Dec 11, 2011, 11:10 AM EDT
On Monday night, Chris Chelios will be inducted into the U.S. Hockey Hall of Fame. The Chicago-based ceremony will welcome him, Gary Suter, Keith Tkachuk, announcer Mike “Doc” Emrick and Philadelphia Flyers owner Ed Snider into the hall — quite the stellar induction class.
Which got Steve Rosenbloom of the Chicago Tribune to thinking: Who’s the greatest U.S. hockey player ever?
Rosenbloom says the answer is simple. It’s Chelios.
There never has been a better U.S.-born player than Chelios because there never has been another American who combined skill, smarts, leadership, toughness and longevity the way Chelios did.
You want longevity? Try 26 NHL seasons and a record 24 Stanley Cup playoff seasons. Think about every great hockey player. Think about the legends. They’re all behind Chelios when it comes to invitations to play for sport’s most demanding championship.
And he wasn’t a passenger in those furious springs, believe me.
You want toughness? He once played 18 months with a torn knee ligament, and he still seemed to be on the ice every other shift, even-strength, power play, penalty-killing, what else you got?
Leadership? He was captain of the Blackhawks and just about every American Olympic and U.S. international team on which he played. In my time around Chelios’ dressing room, he was the kind of leader who never wanted to talk much after victories when everybody was available but always stood up after losses when a lot of players hid.
Skill and smarts? This could go on a while. Three Norris Trophies as the NHL’s best defenseman. Midseason All-Star. End-of-season All-Star. International All-Star. And that’s just this planet.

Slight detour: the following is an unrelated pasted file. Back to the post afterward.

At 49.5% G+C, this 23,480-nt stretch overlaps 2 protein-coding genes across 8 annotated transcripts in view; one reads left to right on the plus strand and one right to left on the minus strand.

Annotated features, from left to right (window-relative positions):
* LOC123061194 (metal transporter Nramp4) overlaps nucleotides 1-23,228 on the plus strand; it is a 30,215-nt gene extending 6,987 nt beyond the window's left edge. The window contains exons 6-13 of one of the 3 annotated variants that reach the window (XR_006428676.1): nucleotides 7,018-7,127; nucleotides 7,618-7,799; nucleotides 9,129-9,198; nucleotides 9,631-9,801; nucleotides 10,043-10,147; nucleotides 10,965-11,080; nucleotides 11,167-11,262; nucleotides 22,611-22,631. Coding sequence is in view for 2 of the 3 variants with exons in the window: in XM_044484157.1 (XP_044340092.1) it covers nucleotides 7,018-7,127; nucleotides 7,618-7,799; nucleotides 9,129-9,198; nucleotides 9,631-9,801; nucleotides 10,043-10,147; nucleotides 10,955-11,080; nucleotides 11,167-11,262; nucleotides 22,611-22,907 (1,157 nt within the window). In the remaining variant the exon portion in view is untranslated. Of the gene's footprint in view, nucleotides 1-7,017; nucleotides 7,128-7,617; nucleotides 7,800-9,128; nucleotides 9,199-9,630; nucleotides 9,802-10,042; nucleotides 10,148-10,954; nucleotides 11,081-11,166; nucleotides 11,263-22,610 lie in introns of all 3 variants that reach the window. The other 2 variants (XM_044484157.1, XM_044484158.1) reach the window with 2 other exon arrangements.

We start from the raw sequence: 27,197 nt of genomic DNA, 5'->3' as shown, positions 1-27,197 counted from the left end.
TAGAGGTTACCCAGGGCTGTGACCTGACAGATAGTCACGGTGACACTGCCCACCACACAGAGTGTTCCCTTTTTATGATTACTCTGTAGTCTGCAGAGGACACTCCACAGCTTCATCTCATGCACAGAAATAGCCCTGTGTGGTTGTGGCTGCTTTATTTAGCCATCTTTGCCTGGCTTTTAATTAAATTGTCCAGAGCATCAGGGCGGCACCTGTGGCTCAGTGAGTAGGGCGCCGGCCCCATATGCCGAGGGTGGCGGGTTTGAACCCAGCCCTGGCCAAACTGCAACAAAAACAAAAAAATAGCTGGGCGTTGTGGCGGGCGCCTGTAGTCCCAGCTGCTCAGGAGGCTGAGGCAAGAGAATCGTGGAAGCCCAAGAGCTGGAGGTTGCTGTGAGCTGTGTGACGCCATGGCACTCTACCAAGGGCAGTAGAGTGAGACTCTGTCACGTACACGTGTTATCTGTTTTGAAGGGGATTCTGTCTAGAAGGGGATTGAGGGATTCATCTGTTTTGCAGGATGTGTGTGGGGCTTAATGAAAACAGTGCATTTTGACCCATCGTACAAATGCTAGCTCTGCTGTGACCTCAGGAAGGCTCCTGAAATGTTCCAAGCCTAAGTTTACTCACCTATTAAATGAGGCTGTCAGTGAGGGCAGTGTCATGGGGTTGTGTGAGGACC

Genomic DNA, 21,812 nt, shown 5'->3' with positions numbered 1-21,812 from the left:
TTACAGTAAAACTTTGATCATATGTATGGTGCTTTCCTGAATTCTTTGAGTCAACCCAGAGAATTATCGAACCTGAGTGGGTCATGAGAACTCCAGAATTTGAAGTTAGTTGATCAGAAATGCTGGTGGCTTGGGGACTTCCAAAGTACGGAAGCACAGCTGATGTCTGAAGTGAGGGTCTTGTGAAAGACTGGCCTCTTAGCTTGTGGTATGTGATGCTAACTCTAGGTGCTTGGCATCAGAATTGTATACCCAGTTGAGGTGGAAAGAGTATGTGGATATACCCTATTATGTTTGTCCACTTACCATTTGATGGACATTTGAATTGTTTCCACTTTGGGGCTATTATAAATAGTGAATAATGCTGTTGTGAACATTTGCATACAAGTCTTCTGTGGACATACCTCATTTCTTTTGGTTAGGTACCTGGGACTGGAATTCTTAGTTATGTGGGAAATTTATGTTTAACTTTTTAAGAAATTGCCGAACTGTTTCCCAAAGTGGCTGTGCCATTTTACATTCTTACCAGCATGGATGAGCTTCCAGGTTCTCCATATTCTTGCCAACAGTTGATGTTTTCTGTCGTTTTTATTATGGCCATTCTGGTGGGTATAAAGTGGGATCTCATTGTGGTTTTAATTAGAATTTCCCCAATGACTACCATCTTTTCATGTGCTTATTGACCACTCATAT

It certainly raises an interesting debate, as the list of viable candidates for the “Greatest American Player” title is big. Mike Modano is the all-time goal-scoring and points leader amongst American-born players. Brian Leetch won two Norris Trophies, was one of only five defensemen in NHL history to record a 100-point season and the first American to win the Conn Smythe. Pat Lafontaine scored 148 points in 1993-94, the highest-ever total for an American. Phil Housley played in seven All-Star games and is the career leader for points from an American defenseman.
Other names worthy of consideration include John LeClair, Jeremy Roenick, Joe Mullen and Mike Richter.
(And don’t sleep on Mark Howe, Neal Broten and Frank Brimsek.)
Heck, you could even make the case for Brett Hull (third all-time in goals and a Hockey Hall of Famer, but was born in Canada and holds dual citizenship) or Rod Langway (two-time Norris winner, born in Taiwan, raised in Massachusetts.)
So, who’s the greatest U.S. player of all time? Have at it in the comments section. For the record, I’m going with Leetch because of the surgical precision in which he dissected Vancouver in the 1994 Stanley Cup final.
Related: Versus NHL experts discuss if Chelios is the best American-born player.
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